Saturday, September 4, 2010

Queering Education

From Mary Grabar, at American Thinker:
The gay-positive lifestyle is being promoted aggressively in K-12 schools, often under the cover of anti-bullying efforts, under the leadership of Kevin Jennings, Assistant Deputy Secretary, Office of Safe & Drug Free Schools. Before his federal appointment, Jennings founded and ran GLSEN, (Gay, Lesbian and Straight Education Network). Under Jennings' direction, GLSEN was involved in activities that affirmed homosexuality to children with explicit materials. Jennings also wrote the foreword to a book titled Queering Elementary Education.

GLSEN, which in the 2008-2009 year enjoyed a $157,500 contribution from the NEA, the largest teachers union in the country, pitches its materials and training services to schools. It targets not only high school students, but middle school students. For example, the video and teachers guide for Out of the Past, about a 17-year-old who begins a gay-straight alliance group in her public school, is targeted for grades 7 through 12.

But this spring, the Eagle Forum reported that the American College of Pediatricians urged all 14,800 U.S school district superintendents to avoid prematurely labeling children as homosexual. The College president cited studies showing that most adolescents who experience same-sex attraction no longer do so by age 25.

Such studies are ignored by the organizations that put out a brochure titled "Just the Facts about Sexual Development of Youth." These organizations include not only the two largest teachers' unions, but also the American Academy of Pediatrics and the American Psychological Association. Who else is on the list? Why the American Counseling Association, the very group that provides the "professional" standards for the public universities where Ward and Keeton studied.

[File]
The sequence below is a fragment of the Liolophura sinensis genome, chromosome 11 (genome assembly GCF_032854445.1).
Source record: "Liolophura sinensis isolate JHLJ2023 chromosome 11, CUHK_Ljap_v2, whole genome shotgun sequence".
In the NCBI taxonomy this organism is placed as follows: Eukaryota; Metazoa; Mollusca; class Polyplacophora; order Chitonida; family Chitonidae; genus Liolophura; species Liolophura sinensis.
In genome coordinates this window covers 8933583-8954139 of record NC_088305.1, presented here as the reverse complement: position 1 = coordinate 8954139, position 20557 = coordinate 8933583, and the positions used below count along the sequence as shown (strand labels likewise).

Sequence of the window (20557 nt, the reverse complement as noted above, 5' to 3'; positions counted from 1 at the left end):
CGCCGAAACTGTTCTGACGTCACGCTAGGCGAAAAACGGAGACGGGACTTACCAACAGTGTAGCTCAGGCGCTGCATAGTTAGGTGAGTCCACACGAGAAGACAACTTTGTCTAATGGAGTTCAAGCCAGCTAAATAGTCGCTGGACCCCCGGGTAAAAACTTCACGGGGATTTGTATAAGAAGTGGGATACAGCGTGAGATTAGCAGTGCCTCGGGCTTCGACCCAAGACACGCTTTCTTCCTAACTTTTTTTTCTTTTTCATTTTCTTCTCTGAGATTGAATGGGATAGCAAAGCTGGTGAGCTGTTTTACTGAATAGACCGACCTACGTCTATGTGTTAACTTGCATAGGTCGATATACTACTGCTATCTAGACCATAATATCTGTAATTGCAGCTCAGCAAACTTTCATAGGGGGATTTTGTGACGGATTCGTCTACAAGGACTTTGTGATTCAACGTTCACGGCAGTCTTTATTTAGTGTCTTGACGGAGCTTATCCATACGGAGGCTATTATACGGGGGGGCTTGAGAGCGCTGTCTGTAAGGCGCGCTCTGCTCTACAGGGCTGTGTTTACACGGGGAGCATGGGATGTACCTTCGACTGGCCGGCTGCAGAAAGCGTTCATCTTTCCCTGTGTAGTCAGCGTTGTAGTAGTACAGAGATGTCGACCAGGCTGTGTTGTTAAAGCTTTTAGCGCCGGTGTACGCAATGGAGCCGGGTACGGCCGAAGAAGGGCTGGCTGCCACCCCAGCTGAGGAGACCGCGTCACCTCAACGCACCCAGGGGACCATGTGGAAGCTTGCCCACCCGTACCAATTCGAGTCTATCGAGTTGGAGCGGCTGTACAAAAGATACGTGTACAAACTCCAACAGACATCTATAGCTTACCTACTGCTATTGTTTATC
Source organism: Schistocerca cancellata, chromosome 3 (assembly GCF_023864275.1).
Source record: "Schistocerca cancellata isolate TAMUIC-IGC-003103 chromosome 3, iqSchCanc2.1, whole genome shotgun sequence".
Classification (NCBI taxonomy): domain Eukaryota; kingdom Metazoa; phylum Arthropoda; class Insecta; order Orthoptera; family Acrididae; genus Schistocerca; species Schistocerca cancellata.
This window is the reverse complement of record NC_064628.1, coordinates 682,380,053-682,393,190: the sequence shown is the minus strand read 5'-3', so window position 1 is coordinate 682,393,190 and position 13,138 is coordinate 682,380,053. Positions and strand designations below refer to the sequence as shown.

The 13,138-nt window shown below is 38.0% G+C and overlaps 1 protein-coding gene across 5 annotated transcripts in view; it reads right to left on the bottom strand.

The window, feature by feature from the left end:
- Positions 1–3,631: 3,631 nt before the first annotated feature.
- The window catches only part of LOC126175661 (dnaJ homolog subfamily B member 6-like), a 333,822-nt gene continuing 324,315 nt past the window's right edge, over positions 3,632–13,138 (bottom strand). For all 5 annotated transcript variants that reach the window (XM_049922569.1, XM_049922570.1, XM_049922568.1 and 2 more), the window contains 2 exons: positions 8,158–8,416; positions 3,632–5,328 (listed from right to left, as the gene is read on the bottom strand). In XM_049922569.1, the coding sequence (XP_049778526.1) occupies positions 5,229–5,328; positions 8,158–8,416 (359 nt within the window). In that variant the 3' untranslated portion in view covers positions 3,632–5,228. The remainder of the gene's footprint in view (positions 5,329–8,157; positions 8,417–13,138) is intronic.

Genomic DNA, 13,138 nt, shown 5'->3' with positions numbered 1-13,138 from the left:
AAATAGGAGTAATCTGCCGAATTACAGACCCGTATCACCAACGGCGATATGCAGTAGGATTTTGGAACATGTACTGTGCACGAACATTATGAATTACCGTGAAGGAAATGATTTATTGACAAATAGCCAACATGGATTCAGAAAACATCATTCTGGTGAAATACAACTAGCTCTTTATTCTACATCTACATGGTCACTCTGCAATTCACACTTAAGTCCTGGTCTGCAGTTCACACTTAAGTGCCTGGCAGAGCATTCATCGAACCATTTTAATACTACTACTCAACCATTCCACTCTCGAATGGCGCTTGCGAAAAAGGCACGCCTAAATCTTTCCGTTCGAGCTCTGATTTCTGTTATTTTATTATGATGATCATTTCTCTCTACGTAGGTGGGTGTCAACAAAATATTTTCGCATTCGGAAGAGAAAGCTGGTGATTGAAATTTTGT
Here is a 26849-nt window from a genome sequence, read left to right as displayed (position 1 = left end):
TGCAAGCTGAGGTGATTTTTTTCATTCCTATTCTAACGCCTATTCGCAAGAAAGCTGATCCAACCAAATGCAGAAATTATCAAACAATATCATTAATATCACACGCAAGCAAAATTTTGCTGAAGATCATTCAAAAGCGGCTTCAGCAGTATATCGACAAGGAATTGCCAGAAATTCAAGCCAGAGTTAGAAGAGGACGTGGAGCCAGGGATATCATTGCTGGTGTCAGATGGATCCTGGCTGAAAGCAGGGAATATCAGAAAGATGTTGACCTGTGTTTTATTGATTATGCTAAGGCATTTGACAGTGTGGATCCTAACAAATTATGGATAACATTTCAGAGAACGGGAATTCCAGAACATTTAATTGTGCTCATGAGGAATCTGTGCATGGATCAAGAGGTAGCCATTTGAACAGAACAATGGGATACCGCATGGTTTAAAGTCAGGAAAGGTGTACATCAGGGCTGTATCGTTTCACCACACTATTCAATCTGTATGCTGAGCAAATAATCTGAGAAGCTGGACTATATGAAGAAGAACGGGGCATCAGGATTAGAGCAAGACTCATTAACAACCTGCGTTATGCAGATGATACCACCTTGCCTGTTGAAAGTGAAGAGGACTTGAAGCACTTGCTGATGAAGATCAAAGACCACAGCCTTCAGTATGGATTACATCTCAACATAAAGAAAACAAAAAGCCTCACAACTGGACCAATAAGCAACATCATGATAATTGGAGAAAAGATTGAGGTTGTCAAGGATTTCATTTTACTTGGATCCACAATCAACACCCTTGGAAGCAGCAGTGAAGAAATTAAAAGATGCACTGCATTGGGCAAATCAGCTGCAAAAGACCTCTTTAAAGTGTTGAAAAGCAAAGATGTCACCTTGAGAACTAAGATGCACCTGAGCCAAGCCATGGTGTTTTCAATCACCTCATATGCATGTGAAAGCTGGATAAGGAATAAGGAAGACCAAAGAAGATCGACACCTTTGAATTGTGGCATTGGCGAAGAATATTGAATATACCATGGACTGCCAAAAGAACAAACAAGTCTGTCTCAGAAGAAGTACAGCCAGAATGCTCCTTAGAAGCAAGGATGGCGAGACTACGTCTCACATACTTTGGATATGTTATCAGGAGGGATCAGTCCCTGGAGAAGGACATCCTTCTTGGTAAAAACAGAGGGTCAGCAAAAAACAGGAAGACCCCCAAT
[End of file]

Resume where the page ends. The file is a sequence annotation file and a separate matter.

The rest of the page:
Furthermore, "Just the Facts" is promoted aggressively on the (GLSEN) website.

In such a way, the peer reviewers, the accrediting organizations, and professors assert their power; they actively exclude not only opposing religious views, but also studies and professional opinions of those who disagree with them. It's a problem that plagues our entire educational system.

It happens certainly in the humanities, as I can attest from my experience over nearly twenty years in earning a Ph.D. in English and then living on the crumbs of part-time teaching. Sure, one can have an opinion. She can value the writing of a conservative, Christian writer like Walker Percy, but unless she does scholarship that deals with the presumed privileges of his gender, class, and race, she will not have a scholarly paper accepted at the prestigious conferences, nor have her job application considered seriously. In the meantime, my colleague, a full professor, can direct the Sexuality Studies program in the English department and display a pornographic line drawing of a homosexual act on his office door.

While undergraduates become acclimated to graphic displays of homosexual sex, they will not be exposed to the serious ideas of someone like Walker Percy.

Perhaps there has been no outcry during the last year the drawing has been posted because students are used to such displays. A look through MTV or Comedy Central will reveal how cool and edgy homosexuality has become among teenagers and young adults.

Such an attitude is nurtured by years of classroom exposure to the narrative of victimhood and tolerance. The troubled, confused, and abused young person, if he seeks counseling, will then have the benefit of someone sealed with the approval of the American Counseling Association and the radical gatekeepers at the university. This is what passes for "professional judgment" these days.

Such prevailing "professional judgment" must be exposed for what it is: an assertion of power that promotes an agenda of "queering" education. This is where the public with its good sense must invade the ivory towers and demand that its tax dollars no longer fund the academic frauds.
RTWT, at the link.


robot said...